To support the diagnosis of IgE-mediated cow’s milk allergy, there are a couple of different tests to diagnose cow’s milk allergy that may depend on the type of allergic reaction that was suspected.
Skin prick test
The skin prick test involves exposing the baby’s skin to a tiny amount of cow’s milk protein, and carefully monitoring for any signs of an allergic reaction. If a reaction occurs it will appear as a small red bump at the site. The test will give results within 15-20 minutes that will be interpreted by the healthcare professional alongside the baby’s medical history and other factors.
A blood test might be carried out to help diagnose IgE-mediated cow’s milk allergy by seeing whether the baby has any antibodies against cow’s milk protein in their blood. If they do, this might suggest that an allergic reaction is occurring in response to cow’s milk protein.
It’s important that these tests are carried out by a healthcare professional. Don’t buy any tests to use yourself as they may not be reliable and the advice they give may not be appropriate for your baby. Also, be aware that a positive skin prick test or a positive blood test does not confirm allergy as it only shows sensitisation to a food allergen.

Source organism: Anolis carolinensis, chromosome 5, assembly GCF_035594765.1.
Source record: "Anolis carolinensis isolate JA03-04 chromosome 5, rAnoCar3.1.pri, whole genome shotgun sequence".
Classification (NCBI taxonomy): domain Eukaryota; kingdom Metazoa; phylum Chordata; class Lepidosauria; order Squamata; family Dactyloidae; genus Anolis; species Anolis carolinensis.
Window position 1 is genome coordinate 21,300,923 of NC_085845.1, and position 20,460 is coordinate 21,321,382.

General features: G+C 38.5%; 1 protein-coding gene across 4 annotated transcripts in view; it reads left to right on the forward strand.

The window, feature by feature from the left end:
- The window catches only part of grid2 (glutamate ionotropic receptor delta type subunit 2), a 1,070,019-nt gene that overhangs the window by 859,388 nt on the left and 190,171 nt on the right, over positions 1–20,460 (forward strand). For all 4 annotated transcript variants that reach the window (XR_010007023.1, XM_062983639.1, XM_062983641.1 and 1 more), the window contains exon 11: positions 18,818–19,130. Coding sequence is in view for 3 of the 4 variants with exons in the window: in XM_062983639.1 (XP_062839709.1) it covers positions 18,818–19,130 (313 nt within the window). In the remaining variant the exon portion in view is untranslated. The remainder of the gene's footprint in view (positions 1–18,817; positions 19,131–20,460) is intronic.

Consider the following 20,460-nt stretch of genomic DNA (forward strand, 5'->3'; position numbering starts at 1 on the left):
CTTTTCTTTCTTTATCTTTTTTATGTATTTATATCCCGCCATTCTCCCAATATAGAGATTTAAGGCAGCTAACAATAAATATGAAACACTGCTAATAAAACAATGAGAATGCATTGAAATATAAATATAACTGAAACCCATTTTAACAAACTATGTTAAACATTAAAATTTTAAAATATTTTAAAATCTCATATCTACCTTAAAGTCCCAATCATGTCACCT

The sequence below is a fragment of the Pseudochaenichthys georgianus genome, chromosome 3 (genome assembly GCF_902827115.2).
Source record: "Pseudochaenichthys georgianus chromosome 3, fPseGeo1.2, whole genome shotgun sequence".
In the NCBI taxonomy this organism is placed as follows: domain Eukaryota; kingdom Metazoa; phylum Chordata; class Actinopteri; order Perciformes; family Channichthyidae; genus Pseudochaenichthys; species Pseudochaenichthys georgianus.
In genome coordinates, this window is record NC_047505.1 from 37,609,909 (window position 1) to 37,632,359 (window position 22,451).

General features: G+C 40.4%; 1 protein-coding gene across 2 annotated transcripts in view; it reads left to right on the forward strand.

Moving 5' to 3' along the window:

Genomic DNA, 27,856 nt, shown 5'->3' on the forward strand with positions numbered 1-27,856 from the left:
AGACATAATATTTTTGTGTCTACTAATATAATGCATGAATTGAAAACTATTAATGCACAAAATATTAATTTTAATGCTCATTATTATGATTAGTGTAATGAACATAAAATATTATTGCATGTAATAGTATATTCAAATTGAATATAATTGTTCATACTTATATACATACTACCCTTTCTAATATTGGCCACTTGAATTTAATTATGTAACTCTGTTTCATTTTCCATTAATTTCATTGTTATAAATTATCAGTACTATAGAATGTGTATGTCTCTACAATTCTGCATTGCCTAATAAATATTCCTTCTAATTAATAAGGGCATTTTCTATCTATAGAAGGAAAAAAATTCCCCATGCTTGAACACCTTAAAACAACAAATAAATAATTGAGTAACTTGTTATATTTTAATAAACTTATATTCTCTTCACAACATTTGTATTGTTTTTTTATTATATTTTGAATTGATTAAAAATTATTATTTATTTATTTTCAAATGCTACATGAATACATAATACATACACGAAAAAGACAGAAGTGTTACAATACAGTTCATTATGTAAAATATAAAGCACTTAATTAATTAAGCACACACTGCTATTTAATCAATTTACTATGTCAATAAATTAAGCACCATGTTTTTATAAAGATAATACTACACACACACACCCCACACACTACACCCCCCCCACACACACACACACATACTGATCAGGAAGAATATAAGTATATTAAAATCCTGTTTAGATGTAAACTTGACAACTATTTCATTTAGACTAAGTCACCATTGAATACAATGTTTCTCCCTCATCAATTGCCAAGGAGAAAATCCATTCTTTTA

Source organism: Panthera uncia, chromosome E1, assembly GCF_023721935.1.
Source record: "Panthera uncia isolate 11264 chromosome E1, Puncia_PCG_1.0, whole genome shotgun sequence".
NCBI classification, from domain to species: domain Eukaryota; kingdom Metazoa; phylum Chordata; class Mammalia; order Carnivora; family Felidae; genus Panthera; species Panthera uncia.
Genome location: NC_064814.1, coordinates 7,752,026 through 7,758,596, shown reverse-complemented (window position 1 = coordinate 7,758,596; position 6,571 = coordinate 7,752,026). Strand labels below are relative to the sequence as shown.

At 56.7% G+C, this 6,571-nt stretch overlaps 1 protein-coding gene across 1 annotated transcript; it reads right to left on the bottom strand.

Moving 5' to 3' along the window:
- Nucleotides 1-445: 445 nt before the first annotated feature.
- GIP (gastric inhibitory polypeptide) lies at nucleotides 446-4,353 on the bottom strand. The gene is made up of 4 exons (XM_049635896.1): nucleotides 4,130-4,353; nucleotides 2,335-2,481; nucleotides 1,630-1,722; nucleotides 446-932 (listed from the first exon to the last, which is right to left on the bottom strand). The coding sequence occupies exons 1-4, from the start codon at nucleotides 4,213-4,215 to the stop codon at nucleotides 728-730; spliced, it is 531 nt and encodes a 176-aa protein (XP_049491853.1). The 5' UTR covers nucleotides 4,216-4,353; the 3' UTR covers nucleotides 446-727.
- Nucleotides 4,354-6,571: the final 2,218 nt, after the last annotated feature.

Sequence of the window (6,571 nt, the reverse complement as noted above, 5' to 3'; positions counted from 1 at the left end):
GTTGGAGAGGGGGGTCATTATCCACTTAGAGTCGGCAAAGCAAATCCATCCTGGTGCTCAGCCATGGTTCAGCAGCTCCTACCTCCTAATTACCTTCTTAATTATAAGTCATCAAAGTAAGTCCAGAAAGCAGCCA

Remember, these tests will only be used to help to diagnose the IgE-mediated type of cow’s milk allergy. They won’t show if a baby has the non-IgE-mediated type. If non-IgE-mediated cow’s milk allergy is suspected, the healthcare professional may ask for the baby to be put on an elimination diet followed by a food challenge. The elimination diet followed by a food challenge may also be recommended to support the diagnosis of IgE-mediated cow’s milk allergy.